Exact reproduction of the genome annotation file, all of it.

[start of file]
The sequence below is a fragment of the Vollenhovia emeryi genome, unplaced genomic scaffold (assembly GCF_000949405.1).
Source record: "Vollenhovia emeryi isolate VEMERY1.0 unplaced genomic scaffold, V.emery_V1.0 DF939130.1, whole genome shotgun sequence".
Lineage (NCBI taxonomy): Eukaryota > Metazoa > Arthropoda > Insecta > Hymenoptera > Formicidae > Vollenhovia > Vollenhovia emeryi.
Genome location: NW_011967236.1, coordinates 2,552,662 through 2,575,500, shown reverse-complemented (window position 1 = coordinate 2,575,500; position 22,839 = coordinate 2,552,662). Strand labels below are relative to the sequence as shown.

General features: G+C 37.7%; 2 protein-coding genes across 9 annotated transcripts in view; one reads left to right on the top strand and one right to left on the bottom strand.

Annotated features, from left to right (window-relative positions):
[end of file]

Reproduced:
The sequence below is a fragment of the Vollenhovia emeryi genome, unplaced genomic scaffold (assembly GCF_000949405.1).
Source record: "Vollenhovia emeryi isolate VEMERY1.0 unplaced genomic scaffold, V.emery_V1.0 DF939130.1, whole genome shotgun sequence".
Lineage (NCBI taxonomy): Eukaryota > Metazoa > Arthropoda > Insecta > Hymenoptera > Formicidae > Vollenhovia > Vollenhovia emeryi.
Genome location: NW_011967236.1, coordinates 2,552,662 through 2,575,500, shown reverse-complemented (window position 1 = coordinate 2,575,500; position 22,839 = coordinate 2,552,662). Strand labels below are relative to the sequence as shown.

General features: G+C 37.7%; 2 protein-coding genes across 9 annotated transcripts in view; one reads left to right on the top strand and one right to left on the bottom strand.

Annotated features, from left to right (window-relative positions):